On March 11, 2008, I sent an email that would make a huge difference in my life. An “editors wanted” post had gone up on a video game forum I frequented. A guy named BAPenguin was looking for help as he started a site dedicated to cooperative video games. As the father of two boys aged 13 and almost 7 at the time, most of my video gaming was done teaming up with my kids. I considered the request for a moment, then figured why not? I emailed Mr. Penguin (literally, that was the greeting I used) and expressed my interest, attaching an essay I’d written for a Transformers contest as a writing sample. I wasn’t sure whether I would hear back from him or not, but figured it was worth a shot.
Later that day, I did indeed hear back from Mr. Penguin, whose real name was Nick Puleo. Nick asked me to write a news article as a final test which I apparently passed. I have been writing for Co-Optimus ever since. It has been a great creative outlet for me, and I am quite proud of my work there. Besides news and reviews, I’ve done a few regular columns: Co-Op Classics, Co-Op Casual Fridays (featuring more kid/family oriented fare), and Tabletop Co-Op, based on board and card games. Nick graciously allows Tabletop Co-Op even though Co-Optimus is primarily a video game site.
As you might expect, Nick and I have come to know each other well through these eight years. Countless Google Chats about administering the site inevitably led to more personal discussions. We teamed up to play co-op games online, followed one another on Twitter, and shot the breeze and/or cracked jokes during Co-Optimus staff Google Hangouts. I am notoriously bad at meeting deadlines, and though Nick has to be frustrated when I need another day/week/month, he never treats me badly. Even when I broke the website entirely, more than once, he was totally cool about it.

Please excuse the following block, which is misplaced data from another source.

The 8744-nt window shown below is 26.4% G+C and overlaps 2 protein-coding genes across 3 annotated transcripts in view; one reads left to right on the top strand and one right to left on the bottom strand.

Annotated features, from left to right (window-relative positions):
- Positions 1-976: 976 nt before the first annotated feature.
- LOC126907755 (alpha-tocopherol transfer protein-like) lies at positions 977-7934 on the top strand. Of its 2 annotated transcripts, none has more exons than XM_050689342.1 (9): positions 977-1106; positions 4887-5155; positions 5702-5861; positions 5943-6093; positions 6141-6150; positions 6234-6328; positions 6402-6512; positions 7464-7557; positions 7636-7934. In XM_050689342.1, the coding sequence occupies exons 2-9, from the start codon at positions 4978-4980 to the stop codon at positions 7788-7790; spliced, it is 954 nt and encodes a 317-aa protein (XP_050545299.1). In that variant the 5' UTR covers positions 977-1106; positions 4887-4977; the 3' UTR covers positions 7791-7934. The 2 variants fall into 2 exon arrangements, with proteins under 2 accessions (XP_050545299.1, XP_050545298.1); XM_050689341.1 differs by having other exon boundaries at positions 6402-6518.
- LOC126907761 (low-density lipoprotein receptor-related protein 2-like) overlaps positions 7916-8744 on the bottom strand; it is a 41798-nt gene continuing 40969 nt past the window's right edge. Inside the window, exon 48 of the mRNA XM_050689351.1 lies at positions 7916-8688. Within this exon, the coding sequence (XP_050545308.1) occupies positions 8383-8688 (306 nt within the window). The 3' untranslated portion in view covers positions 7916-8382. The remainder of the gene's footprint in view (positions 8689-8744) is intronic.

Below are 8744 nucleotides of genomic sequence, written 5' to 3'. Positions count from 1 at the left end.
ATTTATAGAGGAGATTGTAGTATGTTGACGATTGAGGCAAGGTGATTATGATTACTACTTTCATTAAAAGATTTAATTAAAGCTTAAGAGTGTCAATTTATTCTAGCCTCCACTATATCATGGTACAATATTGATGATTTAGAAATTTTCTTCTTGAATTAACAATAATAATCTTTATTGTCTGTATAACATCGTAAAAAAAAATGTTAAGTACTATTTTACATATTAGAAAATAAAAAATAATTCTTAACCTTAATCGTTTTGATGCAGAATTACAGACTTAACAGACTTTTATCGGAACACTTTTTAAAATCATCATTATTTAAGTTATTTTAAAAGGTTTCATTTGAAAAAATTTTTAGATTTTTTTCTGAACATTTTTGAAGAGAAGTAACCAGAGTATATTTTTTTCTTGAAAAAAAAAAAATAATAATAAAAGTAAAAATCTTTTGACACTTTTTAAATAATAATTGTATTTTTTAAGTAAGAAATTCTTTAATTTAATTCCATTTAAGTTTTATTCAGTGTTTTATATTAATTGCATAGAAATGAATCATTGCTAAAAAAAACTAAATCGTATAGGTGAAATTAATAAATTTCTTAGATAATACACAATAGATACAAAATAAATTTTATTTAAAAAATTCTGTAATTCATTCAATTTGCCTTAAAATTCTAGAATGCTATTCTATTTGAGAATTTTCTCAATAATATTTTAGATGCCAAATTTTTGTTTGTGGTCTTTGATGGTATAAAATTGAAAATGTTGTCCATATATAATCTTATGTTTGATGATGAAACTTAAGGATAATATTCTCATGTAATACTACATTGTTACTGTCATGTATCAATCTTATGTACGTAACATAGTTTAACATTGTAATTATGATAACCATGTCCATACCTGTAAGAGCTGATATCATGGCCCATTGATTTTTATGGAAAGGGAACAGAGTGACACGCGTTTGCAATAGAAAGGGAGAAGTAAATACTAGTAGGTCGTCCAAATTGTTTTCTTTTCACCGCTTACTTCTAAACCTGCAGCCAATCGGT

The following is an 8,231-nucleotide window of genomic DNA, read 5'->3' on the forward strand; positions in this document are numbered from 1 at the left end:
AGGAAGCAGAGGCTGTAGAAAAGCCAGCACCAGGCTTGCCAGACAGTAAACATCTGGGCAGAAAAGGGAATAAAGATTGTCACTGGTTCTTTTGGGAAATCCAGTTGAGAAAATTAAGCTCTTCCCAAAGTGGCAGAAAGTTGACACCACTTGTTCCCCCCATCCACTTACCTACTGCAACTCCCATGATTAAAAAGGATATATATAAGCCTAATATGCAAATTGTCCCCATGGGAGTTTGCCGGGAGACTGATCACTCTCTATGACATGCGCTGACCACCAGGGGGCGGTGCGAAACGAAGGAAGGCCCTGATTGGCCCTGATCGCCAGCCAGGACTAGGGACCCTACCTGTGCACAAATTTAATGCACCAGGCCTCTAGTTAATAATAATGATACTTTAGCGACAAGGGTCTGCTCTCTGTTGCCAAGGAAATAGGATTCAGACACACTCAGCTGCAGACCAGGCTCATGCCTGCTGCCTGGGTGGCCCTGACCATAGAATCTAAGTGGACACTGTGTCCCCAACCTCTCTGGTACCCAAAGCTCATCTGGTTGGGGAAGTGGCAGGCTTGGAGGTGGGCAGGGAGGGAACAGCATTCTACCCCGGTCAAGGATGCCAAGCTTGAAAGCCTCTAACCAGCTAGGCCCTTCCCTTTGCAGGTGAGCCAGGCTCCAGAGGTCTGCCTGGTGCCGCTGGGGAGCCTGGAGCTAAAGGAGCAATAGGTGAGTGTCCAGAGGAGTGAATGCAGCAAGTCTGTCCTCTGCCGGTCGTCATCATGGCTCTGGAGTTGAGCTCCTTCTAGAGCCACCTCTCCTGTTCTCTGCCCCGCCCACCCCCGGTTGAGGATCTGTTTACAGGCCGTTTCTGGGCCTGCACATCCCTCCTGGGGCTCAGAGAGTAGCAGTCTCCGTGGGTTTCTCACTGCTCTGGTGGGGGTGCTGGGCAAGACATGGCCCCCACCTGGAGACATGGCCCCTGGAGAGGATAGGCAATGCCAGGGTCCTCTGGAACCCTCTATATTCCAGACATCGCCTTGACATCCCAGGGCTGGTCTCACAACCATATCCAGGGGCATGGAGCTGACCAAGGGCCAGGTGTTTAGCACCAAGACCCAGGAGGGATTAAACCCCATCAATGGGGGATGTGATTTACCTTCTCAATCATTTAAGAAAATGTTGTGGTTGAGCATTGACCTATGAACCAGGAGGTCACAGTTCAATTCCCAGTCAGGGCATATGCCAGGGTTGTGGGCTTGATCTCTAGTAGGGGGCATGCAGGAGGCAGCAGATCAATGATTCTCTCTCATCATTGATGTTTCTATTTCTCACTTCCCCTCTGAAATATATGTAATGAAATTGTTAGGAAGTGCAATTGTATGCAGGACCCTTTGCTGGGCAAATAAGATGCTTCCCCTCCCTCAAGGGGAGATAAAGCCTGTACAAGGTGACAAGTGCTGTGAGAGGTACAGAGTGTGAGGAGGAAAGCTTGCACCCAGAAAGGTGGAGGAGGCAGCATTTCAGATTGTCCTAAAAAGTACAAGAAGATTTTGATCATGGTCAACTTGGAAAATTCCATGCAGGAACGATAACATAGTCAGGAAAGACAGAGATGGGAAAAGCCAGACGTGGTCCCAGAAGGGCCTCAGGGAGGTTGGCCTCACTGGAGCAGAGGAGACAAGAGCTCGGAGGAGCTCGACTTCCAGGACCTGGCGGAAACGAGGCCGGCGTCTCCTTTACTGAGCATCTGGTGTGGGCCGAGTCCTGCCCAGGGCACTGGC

Eight years is a long time, and both Nick and I have gone through many changes in our personal lives over this time. Nick and his wife had a baby what seems like yesterday, and now she’s going to be a second grader. My thirteen year old is now a married college student, and my seven year old starts high school in the fall. Nick got a promotion at work, and I took a position in another school district. All these changes make it feel like I have known Nick for a very long time.
This past week, Nick and I finally got to meet face to face. A business trip brought him to St. Louis, just four hours away from us. The timing was perfect, right in the middle of my summer break. Deana and I picked Nick up from the airport, and in the sweltering heat, I finally got to shake the hand of a man I consider to be a great friend for the first time. It was a wonderful moment. We toured the Botanical Gardens, ate lunch at an interesting placed called The Shaved Duck, and went way, way up in the Arch. The day was hot, sweaty, and tiring, but it seemed very comfortable and relaxing at the same time.